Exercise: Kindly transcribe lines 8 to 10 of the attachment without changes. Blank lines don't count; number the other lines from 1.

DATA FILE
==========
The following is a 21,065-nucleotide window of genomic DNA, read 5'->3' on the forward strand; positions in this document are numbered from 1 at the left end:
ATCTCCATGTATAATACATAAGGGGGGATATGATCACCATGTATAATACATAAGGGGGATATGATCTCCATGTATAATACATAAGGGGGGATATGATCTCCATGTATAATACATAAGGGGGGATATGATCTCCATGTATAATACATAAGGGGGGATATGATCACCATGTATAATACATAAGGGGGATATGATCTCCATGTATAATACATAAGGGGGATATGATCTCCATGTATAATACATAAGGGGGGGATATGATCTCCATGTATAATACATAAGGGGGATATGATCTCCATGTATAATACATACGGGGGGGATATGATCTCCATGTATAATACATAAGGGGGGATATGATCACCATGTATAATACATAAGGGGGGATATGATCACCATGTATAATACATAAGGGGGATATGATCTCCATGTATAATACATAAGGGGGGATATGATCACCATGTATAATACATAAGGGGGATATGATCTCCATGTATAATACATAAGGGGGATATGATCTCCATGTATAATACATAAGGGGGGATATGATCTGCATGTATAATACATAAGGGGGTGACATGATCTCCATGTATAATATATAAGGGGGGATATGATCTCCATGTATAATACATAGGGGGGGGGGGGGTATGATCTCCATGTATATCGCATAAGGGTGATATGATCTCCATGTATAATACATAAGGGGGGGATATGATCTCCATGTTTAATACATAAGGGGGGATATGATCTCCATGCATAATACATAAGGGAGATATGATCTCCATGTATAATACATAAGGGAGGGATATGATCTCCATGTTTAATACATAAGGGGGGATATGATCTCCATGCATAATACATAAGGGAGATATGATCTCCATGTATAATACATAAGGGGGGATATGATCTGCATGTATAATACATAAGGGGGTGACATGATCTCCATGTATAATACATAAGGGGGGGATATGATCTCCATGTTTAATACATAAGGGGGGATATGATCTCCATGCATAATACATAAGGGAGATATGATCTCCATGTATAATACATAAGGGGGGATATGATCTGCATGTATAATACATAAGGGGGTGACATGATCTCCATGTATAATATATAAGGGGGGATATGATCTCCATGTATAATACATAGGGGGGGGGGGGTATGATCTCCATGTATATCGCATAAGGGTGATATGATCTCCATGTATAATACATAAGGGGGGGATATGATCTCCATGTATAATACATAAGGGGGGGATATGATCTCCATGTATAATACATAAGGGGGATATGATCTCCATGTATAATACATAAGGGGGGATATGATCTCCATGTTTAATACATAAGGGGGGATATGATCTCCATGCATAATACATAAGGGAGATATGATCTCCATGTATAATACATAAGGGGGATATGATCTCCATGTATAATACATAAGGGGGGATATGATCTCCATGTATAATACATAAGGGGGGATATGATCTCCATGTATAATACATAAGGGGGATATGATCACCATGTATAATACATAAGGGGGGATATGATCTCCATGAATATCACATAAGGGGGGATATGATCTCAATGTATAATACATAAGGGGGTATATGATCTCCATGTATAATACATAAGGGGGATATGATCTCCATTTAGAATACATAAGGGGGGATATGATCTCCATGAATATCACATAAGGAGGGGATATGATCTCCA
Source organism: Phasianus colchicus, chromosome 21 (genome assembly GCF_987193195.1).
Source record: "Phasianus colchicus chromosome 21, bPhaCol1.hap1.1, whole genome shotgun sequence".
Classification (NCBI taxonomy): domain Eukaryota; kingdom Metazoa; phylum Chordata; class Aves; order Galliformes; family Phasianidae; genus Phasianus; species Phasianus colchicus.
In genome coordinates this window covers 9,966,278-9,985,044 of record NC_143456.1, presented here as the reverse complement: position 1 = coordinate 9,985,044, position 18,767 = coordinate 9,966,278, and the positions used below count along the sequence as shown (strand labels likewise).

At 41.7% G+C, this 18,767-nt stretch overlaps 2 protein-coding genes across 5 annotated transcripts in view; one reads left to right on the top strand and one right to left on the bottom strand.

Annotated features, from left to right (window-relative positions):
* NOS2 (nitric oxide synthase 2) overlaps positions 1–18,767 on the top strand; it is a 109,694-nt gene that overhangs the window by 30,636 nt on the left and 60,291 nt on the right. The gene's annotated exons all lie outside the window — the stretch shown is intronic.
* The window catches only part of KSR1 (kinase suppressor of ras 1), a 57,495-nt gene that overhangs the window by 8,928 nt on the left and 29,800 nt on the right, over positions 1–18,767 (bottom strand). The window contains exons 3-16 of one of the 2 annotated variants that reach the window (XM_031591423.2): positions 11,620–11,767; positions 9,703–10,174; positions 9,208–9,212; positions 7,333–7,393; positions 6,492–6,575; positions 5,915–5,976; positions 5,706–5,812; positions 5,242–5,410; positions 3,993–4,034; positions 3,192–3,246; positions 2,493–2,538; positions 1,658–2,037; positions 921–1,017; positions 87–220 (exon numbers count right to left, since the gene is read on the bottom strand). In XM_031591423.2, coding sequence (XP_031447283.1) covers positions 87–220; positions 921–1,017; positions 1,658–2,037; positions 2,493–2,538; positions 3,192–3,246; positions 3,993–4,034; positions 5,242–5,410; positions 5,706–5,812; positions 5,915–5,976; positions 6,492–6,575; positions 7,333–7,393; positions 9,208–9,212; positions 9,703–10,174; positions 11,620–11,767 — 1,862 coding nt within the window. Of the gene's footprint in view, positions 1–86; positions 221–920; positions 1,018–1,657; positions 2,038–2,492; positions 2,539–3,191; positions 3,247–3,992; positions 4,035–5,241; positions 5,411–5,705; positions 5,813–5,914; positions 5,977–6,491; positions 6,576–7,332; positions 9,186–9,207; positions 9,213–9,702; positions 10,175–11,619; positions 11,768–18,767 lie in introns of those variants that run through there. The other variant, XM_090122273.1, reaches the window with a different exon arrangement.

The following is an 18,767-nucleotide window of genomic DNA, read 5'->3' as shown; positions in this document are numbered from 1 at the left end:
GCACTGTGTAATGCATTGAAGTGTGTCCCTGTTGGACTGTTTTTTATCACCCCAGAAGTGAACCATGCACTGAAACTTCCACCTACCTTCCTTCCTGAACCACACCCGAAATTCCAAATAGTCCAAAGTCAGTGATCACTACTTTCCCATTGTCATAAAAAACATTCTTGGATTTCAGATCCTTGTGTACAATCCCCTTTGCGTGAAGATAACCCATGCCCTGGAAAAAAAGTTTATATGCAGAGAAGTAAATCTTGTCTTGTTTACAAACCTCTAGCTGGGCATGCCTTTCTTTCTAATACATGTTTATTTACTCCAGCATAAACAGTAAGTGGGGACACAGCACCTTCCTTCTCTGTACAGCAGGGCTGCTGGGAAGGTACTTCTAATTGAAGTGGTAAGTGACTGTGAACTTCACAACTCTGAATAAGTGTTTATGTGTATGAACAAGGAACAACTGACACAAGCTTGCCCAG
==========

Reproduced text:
Annotated features, from left to right (window-relative positions):
* NOS2 (nitric oxide synthase 2) overlaps positions 1–18,767 on the top strand; it is a 109,694-nt gene that overhangs the window by 30,636 nt on the left and 60,291 nt on the right. The gene's annotated exons all lie outside the window — the stretch shown is intronic.
* The window catches only part of KSR1 (kinase suppressor of ras 1), a 57,495-nt gene that overhangs the window by 8,928 nt on the left and 29,800 nt on the right, over positions 1–18,767 (bottom strand). The window contains exons 3-16 of one of the 2 annotated variants that reach the window (XM_031591423.2): positions 11,620–11,767; positions 9,703–10,174; positions 9,208–9,212; positions 7,333–7,393; positions 6,492–6,575; positions 5,915–5,976; positions 5,706–5,812; positions 5,242–5,410; positions 3,993–4,034; positions 3,192–3,246; positions 2,493–2,538; positions 1,658–2,037; positions 921–1,017; positions 87–220 (exon numbers count right to left, since the gene is read on the bottom strand). In XM_031591423.2, coding sequence (XP_031447283.1) covers positions 87–220; positions 921–1,017; positions 1,658–2,037; positions 2,493–2,538; positions 3,192–3,246; positions 3,993–4,034; positions 5,242–5,410; positions 5,706–5,812; positions 5,915–5,976; positions 6,492–6,575; positions 7,333–7,393; positions 9,208–9,212; positions 9,703–10,174; positions 11,620–11,767 — 1,862 coding nt within the window. Of the gene's footprint in view, positions 1–86; positions 221–920; positions 1,018–1,657; positions 2,038–2,492; positions 2,539–3,191; positions 3,247–3,992; positions 4,035–5,241; positions 5,411–5,705; positions 5,813–5,914; positions 5,977–6,491; positions 6,576–7,332; positions 9,186–9,207; positions 9,213–9,702; positions 10,175–11,619; positions 11,768–18,767 lie in introns of those variants that run through there. The other variant, XM_090122273.1, reaches the window with a different exon arrangement.